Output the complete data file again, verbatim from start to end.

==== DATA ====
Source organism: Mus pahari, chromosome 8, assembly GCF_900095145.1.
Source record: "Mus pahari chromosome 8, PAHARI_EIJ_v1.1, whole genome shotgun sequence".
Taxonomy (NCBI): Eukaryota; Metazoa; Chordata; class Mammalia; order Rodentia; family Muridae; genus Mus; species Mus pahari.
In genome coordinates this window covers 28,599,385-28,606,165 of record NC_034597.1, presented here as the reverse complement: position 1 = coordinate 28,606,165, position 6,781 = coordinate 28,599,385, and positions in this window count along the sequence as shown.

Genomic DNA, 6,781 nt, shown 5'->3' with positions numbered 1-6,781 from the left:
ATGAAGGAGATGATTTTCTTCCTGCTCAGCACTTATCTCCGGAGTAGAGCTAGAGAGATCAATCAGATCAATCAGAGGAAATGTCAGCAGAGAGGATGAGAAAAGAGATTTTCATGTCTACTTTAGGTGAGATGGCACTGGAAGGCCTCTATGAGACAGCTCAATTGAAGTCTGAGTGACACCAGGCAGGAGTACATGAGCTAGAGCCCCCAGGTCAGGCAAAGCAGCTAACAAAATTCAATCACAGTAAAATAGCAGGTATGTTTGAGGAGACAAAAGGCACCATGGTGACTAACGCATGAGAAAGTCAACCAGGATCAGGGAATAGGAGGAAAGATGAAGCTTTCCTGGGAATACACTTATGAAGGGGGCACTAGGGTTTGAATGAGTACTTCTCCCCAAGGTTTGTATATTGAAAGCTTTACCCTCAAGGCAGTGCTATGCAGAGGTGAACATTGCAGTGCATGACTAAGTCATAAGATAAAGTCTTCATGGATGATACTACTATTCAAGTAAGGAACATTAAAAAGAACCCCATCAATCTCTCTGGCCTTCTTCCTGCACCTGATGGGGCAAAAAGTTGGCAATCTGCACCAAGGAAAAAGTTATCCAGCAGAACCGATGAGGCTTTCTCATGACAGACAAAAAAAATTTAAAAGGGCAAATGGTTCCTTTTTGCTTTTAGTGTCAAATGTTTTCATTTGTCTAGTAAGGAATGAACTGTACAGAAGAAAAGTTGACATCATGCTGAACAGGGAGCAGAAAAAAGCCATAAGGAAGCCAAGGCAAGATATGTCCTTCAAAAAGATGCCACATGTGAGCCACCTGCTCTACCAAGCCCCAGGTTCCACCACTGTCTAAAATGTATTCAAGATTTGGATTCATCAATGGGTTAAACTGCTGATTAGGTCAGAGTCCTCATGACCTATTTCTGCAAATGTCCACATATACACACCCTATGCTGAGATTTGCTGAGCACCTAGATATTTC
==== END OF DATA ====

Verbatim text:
Source organism: Mus pahari, chromosome 8, assembly GCF_900095145.1.
Source record: "Mus pahari chromosome 8, PAHARI_EIJ_v1.1, whole genome shotgun sequence".
Taxonomy (NCBI): Eukaryota; Metazoa; Chordata; class Mammalia; order Rodentia; family Muridae; genus Mus; species Mus pahari.
In genome coordinates this window covers 28,599,385-28,606,165 of record NC_034597.1, presented here as the reverse complement: position 1 = coordinate 28,606,165, position 6,781 = coordinate 28,599,385, and positions in this window count along the sequence as shown.

Genomic DNA, 6,781 nt, shown 5'->3' with positions numbered 1-6,781 from the left:
ATGAAGGAGATGATTTTCTTCCTGCTCAGCACTTATCTCCGGAGTAGAGCTAGAGAGATCAATCAGATCAATCAGAGGAAATGTCAGCAGAGAGGATGAGAAAAGAGATTTTCATGTCTACTTTAGGTGAGATGGCACTGGAAGGCCTCTATGAGACAGCTCAATTGAAGTCTGAGTGACACCAGGCAGGAGTACATGAGCTAGAGCCCCCAGGTCAGGCAAAGCAGCTAACAAAATTCAATCACAGTAAAATAGCAGGTATGTTTGAGGAGACAAAAGGCACCATGGTGACTAACGCATGAGAAAGTCAACCAGGATCAGGGAATAGGAGGAAAGATGAAGCTTTCCTGGGAATACACTTATGAAGGGGGCACTAGGGTTTGAATGAGTACTTCTCCCCAAGGTTTGTATATTGAAAGCTTTACCCTCAAGGCAGTGCTATGCAGAGGTGAACATTGCAGTGCATGACTAAGTCATAAGATAAAGTCTTCATGGATGATACTACTATTCAAGTAAGGAACATTAAAAAGAACCCCATCAATCTCTCTGGCCTTCTTCCTGCACCTGATGGGGCAAAAAGTTGGCAATCTGCACCAAGGAAAAAGTTATCCAGCAGAACCGATGAGGCTTTCTCATGACAGACAAAAAAAATTTAAAAGGGCAAATGGTTCCTTTTTGCTTTTAGTGTCAAATGTTTTCATTTGTCTAGTAAGGAATGAACTGTACAGAAGAAAAGTTGACATCATGCTGAACAGGGAGCAGAAAAAAGCCATAAGGAAGCCAAGGCAAGATATGTCCTTCAAAAAGATGCCACATGTGAGCCACCTGCTCTACCAAGCCCCAGGTTCCACCACTGTCTAAAATGTATTCAAGATTTGGATTCATCAATGGGTTAAACTGCTGATTAGGTCAGAGTCCTCATGACCTATTTCTGCAAATGTCCACATATACACACCCTATGCTGAGATTTGCTGAGCACCTAGATATTTC